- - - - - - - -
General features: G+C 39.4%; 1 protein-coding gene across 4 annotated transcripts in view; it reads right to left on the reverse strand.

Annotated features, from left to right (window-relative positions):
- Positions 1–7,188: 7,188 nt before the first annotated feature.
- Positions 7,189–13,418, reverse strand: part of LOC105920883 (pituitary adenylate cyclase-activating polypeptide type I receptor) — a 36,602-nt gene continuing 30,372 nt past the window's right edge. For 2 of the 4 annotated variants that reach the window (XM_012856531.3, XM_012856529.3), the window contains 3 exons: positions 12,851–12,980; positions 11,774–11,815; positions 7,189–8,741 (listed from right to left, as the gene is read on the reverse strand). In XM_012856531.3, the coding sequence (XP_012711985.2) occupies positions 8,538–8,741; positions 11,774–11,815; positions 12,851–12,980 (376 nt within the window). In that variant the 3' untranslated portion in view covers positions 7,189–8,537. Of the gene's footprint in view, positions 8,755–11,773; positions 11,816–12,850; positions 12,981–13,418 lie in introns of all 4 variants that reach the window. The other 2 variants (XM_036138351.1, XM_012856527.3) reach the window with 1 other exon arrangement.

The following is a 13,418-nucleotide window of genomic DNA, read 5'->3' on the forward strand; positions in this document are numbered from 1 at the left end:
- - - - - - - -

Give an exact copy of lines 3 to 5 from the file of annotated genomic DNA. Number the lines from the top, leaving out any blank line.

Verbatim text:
- Positions 1–7,188: 7,188 nt before the first annotated feature.
- Positions 7,189–13,418, reverse strand: part of LOC105920883 (pituitary adenylate cyclase-activating polypeptide type I receptor) — a 36,602-nt gene continuing 30,372 nt past the window's right edge. For 2 of the 4 annotated variants that reach the window (XM_012856531.3, XM_012856529.3), the window contains 3 exons: positions 12,851–12,980; positions 11,774–11,815; positions 7,189–8,741 (listed from right to left, as the gene is read on the reverse strand). In XM_012856531.3, the coding sequence (XP_012711985.2) occupies positions 8,538–8,741; positions 11,774–11,815; positions 12,851–12,980 (376 nt within the window). In that variant the 3' untranslated portion in view covers positions 7,189–8,537. Of the gene's footprint in view, positions 8,755–11,773; positions 11,816–12,850; positions 12,981–13,418 lie in introns of all 4 variants that reach the window. The other 2 variants (XM_036138351.1, XM_012856527.3) reach the window with 1 other exon arrangement.

The following is a 13,418-nucleotide window of genomic DNA, read 5'->3' on the forward strand; positions in this document are numbered from 1 at the left end: